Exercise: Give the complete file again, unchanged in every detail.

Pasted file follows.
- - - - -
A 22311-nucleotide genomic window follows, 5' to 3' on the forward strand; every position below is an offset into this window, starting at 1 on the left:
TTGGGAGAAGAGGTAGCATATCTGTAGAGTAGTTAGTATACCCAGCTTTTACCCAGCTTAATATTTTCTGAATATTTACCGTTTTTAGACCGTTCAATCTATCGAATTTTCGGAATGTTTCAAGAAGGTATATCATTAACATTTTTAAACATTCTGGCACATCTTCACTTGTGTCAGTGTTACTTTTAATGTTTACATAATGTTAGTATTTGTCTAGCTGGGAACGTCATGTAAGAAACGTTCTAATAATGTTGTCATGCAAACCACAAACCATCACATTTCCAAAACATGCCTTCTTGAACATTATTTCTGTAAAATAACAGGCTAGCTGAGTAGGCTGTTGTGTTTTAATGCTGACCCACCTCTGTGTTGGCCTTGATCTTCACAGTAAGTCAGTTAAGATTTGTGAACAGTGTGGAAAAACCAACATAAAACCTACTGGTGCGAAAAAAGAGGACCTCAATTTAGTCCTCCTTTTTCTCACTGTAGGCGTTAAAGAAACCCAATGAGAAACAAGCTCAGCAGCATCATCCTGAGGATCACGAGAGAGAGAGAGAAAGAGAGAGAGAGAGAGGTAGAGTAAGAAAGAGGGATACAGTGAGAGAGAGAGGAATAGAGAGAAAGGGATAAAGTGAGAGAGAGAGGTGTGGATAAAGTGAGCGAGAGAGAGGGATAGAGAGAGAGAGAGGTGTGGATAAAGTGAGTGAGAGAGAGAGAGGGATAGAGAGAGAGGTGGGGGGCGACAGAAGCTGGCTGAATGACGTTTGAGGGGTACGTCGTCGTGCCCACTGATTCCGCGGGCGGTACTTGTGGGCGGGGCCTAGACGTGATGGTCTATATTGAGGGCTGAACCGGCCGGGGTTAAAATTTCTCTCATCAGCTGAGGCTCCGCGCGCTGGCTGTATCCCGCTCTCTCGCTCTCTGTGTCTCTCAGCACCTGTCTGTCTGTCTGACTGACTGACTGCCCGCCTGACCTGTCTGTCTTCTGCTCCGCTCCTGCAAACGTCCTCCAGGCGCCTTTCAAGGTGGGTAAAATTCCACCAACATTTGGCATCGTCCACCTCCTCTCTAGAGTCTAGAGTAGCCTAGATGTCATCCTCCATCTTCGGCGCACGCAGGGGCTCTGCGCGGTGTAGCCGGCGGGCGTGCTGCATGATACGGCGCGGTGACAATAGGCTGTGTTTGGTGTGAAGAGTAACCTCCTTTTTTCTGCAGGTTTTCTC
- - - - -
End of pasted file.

A 22311-nucleotide genomic window follows, 5' to 3' on the forward strand; every position below is an offset into this window, starting at 1 on the left:
TTGGGAGAAGAGGTAGCATATCTGTAGAGTAGTTAGTATACCCAGCTTTTACCCAGCTTAATATTTTCTGAATATTTACCGTTTTTAGACCGTTCAATCTATCGAATTTTCGGAATGTTTCAAGAAGGTATATCATTAACATTTTTAAACATTCTGGCACATCTTCACTTGTGTCAGTGTTACTTTTAATGTTTACATAATGTTAGTATTTGTCTAGCTGGGAACGTCATGTAAGAAACGTTCTAATAATGTTGTCATGCAAACCACAAACCATCACATTTCCAAAACATGCCTTCTTGAACATTATTTCTGTAAAATAACAGGCTAGCTGAGTAGGCTGTTGTGTTTTAATGCTGACCCACCTCTGTGTTGGCCTTGATCTTCACAGTAAGTCAGTTAAGATTTGTGAACAGTGTGGAAAAACCAACATAAAACCTACTGGTGCGAAAAAAGAGGACCTCAATTTAGTCCTCCTTTTTCTCACTGTAGGCGTTAAAGAAACCCAATGAGAAACAAGCTCAGCAGCATCATCCTGAGGATCACGAGAGAGAGAGAGAAAGAGAGAGAGAGAGAGGTAGAGTAAGAAAGAGGGATACAGTGAGAGAGAGAGGAATAGAGAGAAAGGGATAAAGTGAGAGAGAGAGGTGTGGATAAAGTGAGCGAGAGAGAGGGATAGAGAGAGAGAGAGGTGTGGATAAAGTGAGTGAGAGAGAGAGAGGGATAGAGAGAGAGGTGGGGGGCGACAGAAGCTGGCTGAATGACGTTTGAGGGGTACGTCGTCGTGCCCACTGATTCCGCGGGCGGTACTTGTGGGCGGGGCCTAGACGTGATGGTCTATATTGAGGGCTGAACCGGCCGGGGTTAAAATTTCTCTCATCAGCTGAGGCTCCGCGCGCTGGCTGTATCCCGCTCTCTCGCTCTCTGTGTCTCTCAGCACCTGTCTGTCTGTCTGACTGACTGACTGCCCGCCTGACCTGTCTGTCTTCTGCTCCGCTCCTGCAAACGTCCTCCAGGCGCCTTTCAAGGTGGGTAAAATTCCACCAACATTTGGCATCGTCCACCTCCTCTCTAGAGTCTAGAGTAGCCTAGATGTCATCCTCCATCTTCGGCGCACGCAGGGGCTCTGCGCGGTGTAGCCGGCGGGCGTGCTGCATGATACGGCGCGGTGACAATAGGCTGTGTTTGGTGTGAAGAGTAACCTCCTTTTTTCTGCAGGTTTTCTC